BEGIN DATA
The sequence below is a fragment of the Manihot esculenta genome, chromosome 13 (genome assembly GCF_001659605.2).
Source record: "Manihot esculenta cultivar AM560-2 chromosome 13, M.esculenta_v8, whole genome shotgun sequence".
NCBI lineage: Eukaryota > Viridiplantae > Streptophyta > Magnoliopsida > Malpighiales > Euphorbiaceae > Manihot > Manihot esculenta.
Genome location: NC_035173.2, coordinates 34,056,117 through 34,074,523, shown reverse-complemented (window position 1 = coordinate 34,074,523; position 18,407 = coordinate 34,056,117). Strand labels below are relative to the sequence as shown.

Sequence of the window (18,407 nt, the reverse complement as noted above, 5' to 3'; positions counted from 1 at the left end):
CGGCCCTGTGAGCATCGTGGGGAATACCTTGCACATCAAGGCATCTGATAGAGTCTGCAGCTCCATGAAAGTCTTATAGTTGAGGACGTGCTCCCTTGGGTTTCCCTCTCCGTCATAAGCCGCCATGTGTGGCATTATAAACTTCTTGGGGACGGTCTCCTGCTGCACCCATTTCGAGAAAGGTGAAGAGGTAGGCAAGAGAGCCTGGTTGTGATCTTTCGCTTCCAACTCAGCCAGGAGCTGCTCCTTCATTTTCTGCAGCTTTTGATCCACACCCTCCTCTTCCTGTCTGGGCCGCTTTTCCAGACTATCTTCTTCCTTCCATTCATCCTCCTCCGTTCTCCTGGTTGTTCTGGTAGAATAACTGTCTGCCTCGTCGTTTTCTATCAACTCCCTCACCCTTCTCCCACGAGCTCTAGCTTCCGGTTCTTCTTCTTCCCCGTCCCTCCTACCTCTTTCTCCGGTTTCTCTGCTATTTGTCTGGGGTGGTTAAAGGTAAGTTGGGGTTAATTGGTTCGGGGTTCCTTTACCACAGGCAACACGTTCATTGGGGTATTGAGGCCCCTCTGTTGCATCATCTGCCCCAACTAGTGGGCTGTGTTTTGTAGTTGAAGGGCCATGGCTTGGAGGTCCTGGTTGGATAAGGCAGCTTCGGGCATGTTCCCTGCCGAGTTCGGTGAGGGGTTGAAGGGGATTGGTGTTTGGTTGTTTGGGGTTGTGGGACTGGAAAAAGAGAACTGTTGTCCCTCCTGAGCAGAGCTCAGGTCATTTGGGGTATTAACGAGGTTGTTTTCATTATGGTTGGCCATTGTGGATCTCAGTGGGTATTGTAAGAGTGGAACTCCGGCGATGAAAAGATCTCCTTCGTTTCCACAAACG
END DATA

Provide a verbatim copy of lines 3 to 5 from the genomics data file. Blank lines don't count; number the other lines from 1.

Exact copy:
NCBI lineage: Eukaryota > Viridiplantae > Streptophyta > Magnoliopsida > Malpighiales > Euphorbiaceae > Manihot > Manihot esculenta.
Genome location: NC_035173.2, coordinates 34,056,117 through 34,074,523, shown reverse-complemented (window position 1 = coordinate 34,074,523; position 18,407 = coordinate 34,056,117). Strand labels below are relative to the sequence as shown.

Sequence of the window (18,407 nt, the reverse complement as noted above, 5' to 3'; positions counted from 1 at the left end):